- The existence of a good game can become something that will transform into value for the whole industry as we almost always take inspiration from the work of others for our own creations. I'm pretty sure anyone at this point has stood on the shoulders of generations of game developments for their own designs, and who knows how many of those ideas were born out of games that never sold well, but contributed to the growth of a specific genre. In other words we *in our own businesses* are making more money thanks to the clever ideas of someone else, and guess what - maybe he didn't get paid what he should have for his contribution.

Posted:A year ago

#9

Paul Johnson Managing Director / Lead code monkey, Rubicon Development

880 1,291 1.5
>> To suggest that an amazing game which sold terrible is considered 'shit'

You are missing my point, and it's an important one so I'll try to explain it again.

It's not about words like "amazing" and definitely not about "considered". That's all very worthy, but in the games industry where developers are putting pricetags on things and selling them to the public, the only metric worth talking about is how many of those public spent how much. That is a direct answer to the question "how successful is it?" because the question should be geared to asking the customers, not the critics, and the customers vote in a very easily measured way - they buy or don't buy.

The exception to that is a marketing fail. And even though I'm useless myself at that part, I can still say with a straight face that if you can't sell a good game, it's not really that good after all - there are ways to get eyeballs that you don't need to be a PR expert to start off, and if this game is as good as you say then word of mouth should do the rest.

So yes, if a game that all the critics love gets exposure and doesn't sell, then it's a failure after all. If it sells, it's a success.

And in case you think I'm biased here, I have a game that the critics love and the punters don't and I consider it a failure.
http://www.pocketgamer.biz/r/PG.Biz/Great+Big+War+Game/feature.asp?c=53447

EDIT: I think the word "shit" is letting me down here as it's also a subective word, so I've noted that part thanks. Please replace all instances of "shit" with "failure" which is far more accurate to my point.

Edited 2 times. Last edit by Paul Johnson on 1st September 2013 10:20am

Posted:A year ago

#10

Paul Johnson Managing Director / Lead code monkey, Rubicon Development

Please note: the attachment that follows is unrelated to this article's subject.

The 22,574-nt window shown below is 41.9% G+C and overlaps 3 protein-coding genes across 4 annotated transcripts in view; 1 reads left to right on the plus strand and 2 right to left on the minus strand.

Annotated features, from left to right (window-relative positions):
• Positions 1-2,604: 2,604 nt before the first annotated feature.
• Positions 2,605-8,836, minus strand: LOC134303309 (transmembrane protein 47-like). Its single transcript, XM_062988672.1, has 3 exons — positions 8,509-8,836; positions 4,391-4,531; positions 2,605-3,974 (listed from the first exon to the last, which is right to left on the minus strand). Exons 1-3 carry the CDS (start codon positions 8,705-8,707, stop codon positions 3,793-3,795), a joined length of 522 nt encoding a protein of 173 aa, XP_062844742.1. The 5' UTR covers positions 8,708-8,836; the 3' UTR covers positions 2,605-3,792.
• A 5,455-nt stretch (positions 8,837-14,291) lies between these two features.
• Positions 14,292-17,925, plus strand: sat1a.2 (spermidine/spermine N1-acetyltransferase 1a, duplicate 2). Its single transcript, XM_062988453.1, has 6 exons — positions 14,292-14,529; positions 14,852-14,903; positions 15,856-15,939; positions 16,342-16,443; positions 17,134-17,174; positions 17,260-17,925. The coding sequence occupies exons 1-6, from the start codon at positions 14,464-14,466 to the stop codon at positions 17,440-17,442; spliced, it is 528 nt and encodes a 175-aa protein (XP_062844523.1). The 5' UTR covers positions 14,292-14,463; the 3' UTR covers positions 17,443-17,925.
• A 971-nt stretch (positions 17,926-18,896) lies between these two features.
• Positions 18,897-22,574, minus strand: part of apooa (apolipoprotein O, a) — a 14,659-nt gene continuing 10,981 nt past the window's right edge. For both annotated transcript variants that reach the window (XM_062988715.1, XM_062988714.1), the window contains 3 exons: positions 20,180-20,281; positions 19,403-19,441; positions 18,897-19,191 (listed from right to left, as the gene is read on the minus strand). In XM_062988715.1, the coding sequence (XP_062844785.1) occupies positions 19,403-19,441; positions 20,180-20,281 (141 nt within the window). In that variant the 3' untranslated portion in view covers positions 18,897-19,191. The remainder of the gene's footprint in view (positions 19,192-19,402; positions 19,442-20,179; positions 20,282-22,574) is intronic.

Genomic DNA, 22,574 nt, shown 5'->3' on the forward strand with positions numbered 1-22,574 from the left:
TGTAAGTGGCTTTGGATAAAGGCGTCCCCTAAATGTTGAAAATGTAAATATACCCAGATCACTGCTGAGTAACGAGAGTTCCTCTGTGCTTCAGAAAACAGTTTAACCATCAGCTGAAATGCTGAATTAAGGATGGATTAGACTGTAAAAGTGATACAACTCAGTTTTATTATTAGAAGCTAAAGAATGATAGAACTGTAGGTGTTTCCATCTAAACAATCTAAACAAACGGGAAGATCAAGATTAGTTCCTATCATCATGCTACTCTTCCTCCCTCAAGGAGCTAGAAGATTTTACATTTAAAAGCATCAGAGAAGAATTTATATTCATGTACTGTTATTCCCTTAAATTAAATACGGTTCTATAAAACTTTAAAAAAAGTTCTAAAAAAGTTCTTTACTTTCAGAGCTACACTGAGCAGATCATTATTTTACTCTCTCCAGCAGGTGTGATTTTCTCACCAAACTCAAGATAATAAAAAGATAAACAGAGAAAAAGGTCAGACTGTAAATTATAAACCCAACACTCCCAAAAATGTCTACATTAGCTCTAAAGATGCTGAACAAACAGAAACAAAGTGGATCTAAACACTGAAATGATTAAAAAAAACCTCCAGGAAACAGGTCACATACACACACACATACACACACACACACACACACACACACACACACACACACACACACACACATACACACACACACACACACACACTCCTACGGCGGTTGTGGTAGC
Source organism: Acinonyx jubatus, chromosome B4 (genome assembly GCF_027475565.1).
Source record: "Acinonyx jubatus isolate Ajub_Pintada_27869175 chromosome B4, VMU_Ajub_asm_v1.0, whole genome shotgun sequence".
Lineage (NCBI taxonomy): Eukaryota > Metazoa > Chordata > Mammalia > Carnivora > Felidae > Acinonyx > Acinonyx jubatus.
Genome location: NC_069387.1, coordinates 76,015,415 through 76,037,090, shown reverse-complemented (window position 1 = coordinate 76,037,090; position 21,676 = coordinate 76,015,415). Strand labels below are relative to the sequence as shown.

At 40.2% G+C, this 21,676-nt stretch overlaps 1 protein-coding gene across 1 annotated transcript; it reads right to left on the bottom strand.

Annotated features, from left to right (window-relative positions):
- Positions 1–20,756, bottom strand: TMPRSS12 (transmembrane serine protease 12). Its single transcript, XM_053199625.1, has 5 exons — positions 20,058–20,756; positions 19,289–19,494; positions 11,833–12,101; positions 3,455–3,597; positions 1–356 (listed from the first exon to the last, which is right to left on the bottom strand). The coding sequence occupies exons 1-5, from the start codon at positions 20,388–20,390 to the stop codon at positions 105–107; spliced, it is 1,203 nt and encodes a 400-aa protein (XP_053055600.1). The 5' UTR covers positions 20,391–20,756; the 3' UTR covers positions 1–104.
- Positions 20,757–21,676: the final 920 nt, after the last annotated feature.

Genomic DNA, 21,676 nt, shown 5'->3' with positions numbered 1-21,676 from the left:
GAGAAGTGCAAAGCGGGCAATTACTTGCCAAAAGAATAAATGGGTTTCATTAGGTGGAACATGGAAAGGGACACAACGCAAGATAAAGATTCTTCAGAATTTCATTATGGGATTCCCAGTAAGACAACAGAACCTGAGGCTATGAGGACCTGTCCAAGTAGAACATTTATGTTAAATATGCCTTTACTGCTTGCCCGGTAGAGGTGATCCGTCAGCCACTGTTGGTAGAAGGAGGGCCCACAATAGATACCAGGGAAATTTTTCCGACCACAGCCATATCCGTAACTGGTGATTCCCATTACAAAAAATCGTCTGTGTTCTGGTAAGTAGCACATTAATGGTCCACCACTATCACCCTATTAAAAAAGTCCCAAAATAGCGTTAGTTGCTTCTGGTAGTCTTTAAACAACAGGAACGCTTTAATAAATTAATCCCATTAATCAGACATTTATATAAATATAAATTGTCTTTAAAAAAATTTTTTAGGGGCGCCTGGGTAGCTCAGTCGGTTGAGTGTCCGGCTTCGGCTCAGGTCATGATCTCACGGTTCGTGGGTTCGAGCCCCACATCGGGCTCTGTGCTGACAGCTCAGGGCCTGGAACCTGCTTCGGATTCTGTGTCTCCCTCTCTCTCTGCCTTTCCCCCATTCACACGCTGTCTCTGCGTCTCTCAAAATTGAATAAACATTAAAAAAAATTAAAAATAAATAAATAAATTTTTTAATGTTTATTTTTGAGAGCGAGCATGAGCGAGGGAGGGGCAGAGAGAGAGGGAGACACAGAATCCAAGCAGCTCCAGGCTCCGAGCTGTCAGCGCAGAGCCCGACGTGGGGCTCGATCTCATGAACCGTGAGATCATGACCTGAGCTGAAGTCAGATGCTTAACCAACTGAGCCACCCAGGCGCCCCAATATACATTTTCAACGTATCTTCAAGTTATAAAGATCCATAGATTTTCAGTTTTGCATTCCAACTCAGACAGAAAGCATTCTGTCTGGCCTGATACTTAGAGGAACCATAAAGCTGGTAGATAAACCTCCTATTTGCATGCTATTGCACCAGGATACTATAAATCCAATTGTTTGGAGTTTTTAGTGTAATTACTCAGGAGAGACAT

880 1,291 1.5
>> A critically acclaimed game (that doesn't sell) still brings reputation to a studio. Publishers (and even consumers) will care about what you do next.

I think this is all a bit too arty and esoteric. Back in the real world, if the last project you made didnt sell then there probably won't be a next.

And as to making more money because everything's rosy and arty and beautiful? Sorry but that's rubbish too. My market sector has switched to F2P so heavily that our premium games are losing money month on month without a drop in the charts. They're still selling as well relative to other premium games, it's just that the entire market is disappearing. There's some realities here that I think you and others need to start paying heed too. This situation has long since stopped being a debate about merit - these customers looking for "worthy" games won't pay your mortgage.

Posted:A year ago

#11

Eyal Teler Programmer

85 84 1.0
Paul, I'm not sure why you feel gaming is different from other markets. All creative endeavours are about selling stuff, and the measure of "good" in all of them isn't just the money they make. In fact quite often the money makers are considered mediocre. It's a good thing that not all people think like you do, because otherwise we'd have no experimental or ambitious games. We'd have no failures like Planescape: Torment or Grim Fandango.

Posted:A year ago

#12

Paul Johnson Managing Director / Lead code monkey, Rubicon Development

880 1,291 1.5
I don't necessarily feel that way tbh., but as a business people we have to think like that.

When people are looking for reasons to hate F2P, they hate on the concept for a while and then move on to the "is it good". When I then tell them this model takes all the money, it then seems to seque into "yeah, but its not all about the money". And it is really, isn't it. Nobody forces them to spend on iaps. They do so because they're enjoying it, despite many tinfoil hat explanations to the contrary.